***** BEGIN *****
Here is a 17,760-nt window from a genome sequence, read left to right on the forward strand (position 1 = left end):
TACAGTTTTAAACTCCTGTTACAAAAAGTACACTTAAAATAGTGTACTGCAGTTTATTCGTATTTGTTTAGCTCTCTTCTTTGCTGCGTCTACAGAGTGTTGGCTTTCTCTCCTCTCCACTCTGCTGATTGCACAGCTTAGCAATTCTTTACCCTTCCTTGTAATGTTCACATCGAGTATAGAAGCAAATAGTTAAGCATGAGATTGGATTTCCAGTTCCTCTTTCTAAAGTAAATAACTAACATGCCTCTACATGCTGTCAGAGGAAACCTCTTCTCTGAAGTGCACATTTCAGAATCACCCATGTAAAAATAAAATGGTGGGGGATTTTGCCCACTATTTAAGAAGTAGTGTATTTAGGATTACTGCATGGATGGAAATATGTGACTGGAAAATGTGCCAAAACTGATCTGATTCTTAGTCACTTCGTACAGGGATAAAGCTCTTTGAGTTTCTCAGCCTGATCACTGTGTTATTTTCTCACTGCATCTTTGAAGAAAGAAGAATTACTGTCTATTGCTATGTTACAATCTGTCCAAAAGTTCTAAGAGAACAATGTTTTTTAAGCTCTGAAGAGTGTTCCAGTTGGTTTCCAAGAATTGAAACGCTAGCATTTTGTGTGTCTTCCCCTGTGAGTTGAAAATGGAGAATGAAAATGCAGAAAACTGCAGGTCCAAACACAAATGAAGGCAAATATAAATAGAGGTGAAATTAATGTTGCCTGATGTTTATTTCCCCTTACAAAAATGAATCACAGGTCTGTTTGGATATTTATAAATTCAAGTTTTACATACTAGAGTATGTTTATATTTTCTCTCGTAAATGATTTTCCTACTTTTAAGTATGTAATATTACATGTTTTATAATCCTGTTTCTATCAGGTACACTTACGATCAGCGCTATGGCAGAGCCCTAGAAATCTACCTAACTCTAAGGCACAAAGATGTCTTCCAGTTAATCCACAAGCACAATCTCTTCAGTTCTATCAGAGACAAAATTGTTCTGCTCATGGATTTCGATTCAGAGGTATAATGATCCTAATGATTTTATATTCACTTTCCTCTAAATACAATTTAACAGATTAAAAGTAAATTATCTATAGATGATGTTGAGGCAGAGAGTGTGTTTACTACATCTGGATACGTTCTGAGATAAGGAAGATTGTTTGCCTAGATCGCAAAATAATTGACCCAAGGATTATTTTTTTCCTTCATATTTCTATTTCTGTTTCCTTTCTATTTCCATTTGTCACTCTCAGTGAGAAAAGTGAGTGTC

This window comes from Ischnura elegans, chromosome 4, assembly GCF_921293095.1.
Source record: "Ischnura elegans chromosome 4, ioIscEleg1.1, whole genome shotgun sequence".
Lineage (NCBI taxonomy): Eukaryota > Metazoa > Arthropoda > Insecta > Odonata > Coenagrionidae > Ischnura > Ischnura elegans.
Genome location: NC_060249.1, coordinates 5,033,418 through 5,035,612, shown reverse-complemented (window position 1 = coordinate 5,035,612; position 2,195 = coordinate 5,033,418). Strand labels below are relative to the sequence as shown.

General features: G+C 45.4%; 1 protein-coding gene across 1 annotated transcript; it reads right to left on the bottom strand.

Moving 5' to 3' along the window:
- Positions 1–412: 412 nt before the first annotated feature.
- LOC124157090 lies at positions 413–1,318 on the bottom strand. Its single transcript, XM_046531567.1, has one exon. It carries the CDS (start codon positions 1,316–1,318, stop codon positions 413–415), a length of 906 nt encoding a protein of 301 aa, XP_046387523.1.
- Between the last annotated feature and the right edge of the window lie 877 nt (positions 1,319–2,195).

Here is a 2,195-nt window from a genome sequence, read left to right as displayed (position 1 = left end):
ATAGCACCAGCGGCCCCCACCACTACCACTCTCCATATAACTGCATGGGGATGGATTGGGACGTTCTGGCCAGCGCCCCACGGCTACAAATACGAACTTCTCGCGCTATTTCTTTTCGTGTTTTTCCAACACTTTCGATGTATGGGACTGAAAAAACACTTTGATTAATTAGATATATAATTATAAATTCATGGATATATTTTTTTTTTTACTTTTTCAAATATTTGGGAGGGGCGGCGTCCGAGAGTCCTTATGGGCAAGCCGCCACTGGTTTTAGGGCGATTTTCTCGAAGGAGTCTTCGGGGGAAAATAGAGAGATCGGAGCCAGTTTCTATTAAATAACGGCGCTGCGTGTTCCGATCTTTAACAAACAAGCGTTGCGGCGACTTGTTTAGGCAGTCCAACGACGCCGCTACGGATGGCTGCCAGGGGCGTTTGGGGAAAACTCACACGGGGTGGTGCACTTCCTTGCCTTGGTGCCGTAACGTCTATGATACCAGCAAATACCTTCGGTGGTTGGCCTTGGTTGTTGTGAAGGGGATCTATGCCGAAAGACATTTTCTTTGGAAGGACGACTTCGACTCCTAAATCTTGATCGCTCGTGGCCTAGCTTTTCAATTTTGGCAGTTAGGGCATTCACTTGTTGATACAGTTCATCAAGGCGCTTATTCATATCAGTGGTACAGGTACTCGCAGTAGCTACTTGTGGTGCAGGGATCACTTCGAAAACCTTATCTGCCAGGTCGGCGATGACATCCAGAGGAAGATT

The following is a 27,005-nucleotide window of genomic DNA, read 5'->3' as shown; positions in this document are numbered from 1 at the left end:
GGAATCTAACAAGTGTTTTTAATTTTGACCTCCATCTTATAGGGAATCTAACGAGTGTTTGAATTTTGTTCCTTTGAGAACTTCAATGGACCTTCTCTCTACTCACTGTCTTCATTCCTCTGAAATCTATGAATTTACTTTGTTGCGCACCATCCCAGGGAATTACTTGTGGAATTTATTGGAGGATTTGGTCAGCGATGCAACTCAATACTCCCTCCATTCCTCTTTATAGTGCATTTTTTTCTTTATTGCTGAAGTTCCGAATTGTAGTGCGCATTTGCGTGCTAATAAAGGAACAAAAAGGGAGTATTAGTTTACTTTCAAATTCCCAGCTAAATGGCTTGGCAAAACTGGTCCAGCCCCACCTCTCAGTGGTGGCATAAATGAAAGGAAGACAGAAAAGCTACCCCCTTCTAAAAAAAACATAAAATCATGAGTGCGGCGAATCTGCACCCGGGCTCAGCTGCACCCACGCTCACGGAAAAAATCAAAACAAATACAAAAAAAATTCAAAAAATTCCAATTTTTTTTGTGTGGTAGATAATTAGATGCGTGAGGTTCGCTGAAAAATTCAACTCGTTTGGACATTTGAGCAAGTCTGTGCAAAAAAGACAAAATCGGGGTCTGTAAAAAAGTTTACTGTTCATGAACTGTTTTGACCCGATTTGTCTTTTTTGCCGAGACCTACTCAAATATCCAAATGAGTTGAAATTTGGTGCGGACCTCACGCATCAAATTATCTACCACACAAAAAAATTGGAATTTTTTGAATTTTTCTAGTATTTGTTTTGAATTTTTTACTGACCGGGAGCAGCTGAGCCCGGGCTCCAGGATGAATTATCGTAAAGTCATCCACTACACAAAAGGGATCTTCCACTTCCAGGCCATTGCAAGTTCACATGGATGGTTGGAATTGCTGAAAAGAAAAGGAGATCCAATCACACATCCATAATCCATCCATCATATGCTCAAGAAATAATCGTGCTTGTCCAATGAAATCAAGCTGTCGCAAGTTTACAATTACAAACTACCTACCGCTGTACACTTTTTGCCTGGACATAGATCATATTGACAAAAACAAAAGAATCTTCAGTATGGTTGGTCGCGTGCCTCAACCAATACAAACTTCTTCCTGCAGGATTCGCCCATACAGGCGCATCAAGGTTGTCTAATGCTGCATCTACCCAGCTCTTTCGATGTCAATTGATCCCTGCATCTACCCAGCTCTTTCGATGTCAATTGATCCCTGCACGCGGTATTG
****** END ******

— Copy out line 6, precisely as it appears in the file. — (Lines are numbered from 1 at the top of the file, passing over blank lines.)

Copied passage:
Genome location: NC_060249.1, coordinates 5,033,418 through 5,035,612, shown reverse-complemented (window position 1 = coordinate 5,035,612; position 2,195 = coordinate 5,033,418). Strand labels below are relative to the sequence as shown.